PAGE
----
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Biotransformation of the fungal neurotoxin Thomitrem A by primary rat hepatocytes

Fæste, Christiane K., Moldes-Anaya, Angel
Toxicon 2016 v.124 pp. 36-43
Penicillium crustosum, ataxia (disorder), bioavailability, biotransformation, dogs, exposure assessment, food consumption, food waste, fungi, hepatocytes, in vitro studies, mycotoxins, neurotoxins, oxidation, pharmacokinetics, poisoning, rats, secondary metabolites, seizures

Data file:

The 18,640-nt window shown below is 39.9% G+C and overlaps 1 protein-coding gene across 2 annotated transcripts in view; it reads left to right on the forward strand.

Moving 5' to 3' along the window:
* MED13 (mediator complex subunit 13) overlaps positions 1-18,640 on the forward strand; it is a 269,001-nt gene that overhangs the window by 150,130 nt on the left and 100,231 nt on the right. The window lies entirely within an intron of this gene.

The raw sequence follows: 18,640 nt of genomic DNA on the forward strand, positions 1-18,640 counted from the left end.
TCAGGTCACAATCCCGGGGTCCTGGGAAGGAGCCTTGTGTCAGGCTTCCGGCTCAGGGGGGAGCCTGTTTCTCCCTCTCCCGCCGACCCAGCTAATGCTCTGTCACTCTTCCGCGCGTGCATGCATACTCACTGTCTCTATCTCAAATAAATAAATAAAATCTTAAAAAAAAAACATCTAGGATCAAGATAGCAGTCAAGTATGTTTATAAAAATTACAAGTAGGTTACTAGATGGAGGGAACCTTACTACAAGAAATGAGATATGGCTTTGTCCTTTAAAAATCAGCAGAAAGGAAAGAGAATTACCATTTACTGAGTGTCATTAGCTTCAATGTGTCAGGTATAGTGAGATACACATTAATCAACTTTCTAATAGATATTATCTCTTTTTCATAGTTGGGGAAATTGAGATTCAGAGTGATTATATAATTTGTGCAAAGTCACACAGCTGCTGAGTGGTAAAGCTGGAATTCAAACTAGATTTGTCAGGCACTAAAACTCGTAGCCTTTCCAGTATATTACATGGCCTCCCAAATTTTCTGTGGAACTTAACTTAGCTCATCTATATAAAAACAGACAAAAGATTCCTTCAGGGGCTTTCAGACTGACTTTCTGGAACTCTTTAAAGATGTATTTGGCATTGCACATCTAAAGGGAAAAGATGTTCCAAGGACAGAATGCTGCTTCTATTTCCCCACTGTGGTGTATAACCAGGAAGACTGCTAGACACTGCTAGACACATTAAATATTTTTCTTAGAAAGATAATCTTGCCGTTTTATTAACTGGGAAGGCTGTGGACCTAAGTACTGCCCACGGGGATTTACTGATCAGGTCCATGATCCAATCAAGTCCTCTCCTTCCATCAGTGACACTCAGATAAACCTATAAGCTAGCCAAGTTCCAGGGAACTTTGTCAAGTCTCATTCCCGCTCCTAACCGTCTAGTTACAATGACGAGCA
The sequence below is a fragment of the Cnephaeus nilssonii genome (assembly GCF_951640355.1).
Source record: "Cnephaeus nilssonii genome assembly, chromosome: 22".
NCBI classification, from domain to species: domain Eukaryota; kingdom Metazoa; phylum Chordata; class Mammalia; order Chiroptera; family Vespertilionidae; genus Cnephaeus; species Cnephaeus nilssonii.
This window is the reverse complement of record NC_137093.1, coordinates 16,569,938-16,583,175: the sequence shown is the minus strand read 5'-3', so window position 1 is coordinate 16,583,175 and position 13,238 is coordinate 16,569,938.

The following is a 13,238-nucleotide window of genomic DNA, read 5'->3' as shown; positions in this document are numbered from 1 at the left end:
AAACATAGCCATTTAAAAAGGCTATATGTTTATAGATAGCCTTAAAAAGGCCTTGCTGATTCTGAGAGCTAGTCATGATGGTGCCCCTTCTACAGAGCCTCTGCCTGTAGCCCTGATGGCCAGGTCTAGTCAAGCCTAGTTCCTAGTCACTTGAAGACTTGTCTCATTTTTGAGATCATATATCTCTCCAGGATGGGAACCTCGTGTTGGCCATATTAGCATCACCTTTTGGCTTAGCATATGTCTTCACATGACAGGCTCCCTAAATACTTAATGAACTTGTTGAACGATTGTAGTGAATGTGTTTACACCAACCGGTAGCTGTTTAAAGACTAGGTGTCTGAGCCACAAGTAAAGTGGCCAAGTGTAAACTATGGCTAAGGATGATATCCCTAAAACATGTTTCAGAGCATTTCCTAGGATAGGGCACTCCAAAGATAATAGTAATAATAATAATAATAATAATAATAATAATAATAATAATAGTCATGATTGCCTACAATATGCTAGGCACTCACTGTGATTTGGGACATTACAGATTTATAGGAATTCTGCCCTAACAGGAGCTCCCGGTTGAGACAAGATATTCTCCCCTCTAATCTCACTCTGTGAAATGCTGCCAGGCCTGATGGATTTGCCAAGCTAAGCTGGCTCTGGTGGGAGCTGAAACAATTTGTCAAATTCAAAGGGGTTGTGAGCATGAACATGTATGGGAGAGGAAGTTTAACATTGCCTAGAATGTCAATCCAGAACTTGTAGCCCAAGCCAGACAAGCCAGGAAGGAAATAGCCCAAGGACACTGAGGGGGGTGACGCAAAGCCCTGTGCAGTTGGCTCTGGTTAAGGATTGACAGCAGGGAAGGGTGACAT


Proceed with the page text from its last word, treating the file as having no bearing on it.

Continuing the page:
The tremorgenic mycotoxin Thomitrem A is a secondary metabolite produced mainly by the fungus Penicillium crustosum that is frequently found on spoiled stored food and feed. Typical signs of intoxication observed in dogs after the consumption of food waste are emesis, tremors, seizures progressing to ataxia and lack of coordinated movements. How uptake of Thomitrem A relates to exposure is unknown so far since data on biotransformation and toxicokinetics are missing. In this study the toxin was therefore metabolised in an exploratory in vitro experiment by rat hepatocytes, and substrate depletion as well as the formation of hepatic metabolites were investigated. Seven metabolites were characterised by their retention times and fragmentation patterns in LC-MS/MS analysis. They were found to be products of oxidation and dehydration processes and occurred at different incubation time points, showing different signal abundance-time curve profiles. Toxicokinetic parameters were derived from the Thomitrem A depletion curve applying principles of in vitro-to-in vivo extrapolation (IVIVE). The predicted medium maximum bioavailability in rats could be of importance for the assessment of exposure in cases of intoxication if it was confirmed in vivo and in other species.